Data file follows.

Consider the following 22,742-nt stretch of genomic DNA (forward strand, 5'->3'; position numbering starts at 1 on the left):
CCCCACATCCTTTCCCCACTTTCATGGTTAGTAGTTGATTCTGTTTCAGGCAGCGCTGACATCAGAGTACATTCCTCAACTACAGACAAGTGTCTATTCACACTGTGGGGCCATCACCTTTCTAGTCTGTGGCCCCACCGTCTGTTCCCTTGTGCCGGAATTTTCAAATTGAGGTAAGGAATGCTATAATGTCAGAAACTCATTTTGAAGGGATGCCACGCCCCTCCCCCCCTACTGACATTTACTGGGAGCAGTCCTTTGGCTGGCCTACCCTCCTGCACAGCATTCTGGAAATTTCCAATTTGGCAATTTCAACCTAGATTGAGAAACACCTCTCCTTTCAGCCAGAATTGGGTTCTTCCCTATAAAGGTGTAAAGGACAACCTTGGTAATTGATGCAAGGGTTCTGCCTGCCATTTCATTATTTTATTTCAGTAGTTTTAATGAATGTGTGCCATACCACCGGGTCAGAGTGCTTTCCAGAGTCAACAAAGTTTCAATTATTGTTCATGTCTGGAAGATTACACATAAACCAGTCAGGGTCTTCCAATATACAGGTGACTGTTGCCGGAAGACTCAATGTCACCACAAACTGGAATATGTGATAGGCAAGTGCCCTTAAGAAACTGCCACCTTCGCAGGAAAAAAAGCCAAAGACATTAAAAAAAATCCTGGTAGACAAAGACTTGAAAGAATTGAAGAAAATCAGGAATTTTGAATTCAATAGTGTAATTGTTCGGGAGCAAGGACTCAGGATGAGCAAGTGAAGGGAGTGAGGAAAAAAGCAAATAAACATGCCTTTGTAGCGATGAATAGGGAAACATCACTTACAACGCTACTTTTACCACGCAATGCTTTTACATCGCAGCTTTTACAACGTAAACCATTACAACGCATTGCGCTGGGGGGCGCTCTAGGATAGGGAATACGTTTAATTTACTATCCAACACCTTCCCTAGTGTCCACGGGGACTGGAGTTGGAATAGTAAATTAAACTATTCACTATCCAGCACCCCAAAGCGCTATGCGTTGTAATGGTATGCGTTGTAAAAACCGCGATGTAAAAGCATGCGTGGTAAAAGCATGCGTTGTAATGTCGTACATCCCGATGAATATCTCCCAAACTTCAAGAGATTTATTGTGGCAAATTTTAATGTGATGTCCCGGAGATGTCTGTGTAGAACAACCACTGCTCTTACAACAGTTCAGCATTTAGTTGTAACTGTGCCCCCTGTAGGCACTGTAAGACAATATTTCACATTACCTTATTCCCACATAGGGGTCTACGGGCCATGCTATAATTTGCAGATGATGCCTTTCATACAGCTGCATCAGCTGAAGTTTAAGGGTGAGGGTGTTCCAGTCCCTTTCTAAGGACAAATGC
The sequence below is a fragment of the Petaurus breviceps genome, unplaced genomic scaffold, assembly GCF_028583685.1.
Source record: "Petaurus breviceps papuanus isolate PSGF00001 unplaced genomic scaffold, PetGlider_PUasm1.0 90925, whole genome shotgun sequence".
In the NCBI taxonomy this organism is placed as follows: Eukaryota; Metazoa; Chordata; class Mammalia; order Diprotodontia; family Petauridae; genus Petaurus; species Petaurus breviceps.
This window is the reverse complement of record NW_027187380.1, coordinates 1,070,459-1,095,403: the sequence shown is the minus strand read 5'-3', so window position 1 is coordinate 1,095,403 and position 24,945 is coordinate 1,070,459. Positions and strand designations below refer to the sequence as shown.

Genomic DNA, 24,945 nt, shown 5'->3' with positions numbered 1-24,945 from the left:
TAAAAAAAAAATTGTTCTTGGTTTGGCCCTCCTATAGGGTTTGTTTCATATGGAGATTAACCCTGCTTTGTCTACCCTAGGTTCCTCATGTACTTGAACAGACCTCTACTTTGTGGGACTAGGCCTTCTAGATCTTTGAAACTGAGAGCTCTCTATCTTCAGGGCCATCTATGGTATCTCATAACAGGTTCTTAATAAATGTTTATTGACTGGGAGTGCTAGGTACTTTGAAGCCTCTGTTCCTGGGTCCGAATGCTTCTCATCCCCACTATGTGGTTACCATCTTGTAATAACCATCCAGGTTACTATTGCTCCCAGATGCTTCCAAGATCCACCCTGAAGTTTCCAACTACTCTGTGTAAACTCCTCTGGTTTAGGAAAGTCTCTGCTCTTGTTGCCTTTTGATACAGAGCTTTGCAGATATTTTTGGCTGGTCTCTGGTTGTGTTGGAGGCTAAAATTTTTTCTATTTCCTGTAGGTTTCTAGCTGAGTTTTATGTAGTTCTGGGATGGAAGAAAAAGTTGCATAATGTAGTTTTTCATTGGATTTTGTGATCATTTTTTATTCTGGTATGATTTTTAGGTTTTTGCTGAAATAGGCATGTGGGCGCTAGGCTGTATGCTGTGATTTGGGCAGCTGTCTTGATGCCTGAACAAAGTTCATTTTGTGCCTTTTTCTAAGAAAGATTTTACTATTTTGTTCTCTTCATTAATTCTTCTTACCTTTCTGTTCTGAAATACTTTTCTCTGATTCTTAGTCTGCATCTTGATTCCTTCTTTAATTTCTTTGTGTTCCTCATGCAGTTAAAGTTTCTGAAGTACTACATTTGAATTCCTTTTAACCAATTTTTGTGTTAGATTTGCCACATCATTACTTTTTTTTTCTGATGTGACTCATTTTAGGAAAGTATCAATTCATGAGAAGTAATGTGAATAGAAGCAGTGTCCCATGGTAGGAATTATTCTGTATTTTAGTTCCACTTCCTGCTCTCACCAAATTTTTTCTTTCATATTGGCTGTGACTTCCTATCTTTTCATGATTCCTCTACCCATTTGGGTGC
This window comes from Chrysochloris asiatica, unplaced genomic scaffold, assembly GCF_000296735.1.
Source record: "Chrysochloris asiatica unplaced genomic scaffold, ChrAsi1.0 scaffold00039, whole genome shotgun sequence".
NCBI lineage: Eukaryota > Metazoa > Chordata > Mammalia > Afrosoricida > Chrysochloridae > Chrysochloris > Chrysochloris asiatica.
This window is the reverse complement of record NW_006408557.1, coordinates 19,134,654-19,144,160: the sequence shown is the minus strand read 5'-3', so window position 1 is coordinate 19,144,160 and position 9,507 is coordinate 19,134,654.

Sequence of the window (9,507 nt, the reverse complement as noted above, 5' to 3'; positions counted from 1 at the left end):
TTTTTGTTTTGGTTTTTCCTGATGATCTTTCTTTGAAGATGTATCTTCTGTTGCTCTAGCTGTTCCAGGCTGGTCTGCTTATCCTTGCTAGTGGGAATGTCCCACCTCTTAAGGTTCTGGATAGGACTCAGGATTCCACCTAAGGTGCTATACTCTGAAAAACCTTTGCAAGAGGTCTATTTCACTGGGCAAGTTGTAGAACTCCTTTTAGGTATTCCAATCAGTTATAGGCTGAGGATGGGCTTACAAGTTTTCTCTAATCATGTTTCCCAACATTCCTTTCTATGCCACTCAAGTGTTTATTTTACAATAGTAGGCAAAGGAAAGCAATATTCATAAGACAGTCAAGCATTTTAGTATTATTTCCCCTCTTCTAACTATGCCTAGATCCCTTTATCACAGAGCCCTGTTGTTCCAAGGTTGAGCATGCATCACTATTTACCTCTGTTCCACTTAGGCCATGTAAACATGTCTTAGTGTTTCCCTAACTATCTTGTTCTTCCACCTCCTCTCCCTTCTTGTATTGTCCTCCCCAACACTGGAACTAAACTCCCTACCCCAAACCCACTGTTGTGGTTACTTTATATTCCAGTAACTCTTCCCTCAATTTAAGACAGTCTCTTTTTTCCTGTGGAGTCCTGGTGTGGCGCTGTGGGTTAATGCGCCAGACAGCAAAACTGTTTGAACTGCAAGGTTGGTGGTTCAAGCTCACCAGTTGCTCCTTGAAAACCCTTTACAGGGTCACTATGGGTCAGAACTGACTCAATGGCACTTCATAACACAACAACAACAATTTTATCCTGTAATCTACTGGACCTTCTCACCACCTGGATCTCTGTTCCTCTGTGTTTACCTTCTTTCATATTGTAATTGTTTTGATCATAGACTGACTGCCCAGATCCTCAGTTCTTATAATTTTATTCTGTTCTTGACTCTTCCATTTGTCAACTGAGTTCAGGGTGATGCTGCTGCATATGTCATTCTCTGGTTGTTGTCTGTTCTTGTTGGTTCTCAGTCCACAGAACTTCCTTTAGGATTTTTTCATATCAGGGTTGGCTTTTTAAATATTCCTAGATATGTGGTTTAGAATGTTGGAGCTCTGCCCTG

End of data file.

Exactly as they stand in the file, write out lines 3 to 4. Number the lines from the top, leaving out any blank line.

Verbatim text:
The sequence below is a fragment of the Petaurus breviceps genome, unplaced genomic scaffold, assembly GCF_028583685.1.
Source record: "Petaurus breviceps papuanus isolate PSGF00001 unplaced genomic scaffold, PetGlider_PUasm1.0 90925, whole genome shotgun sequence".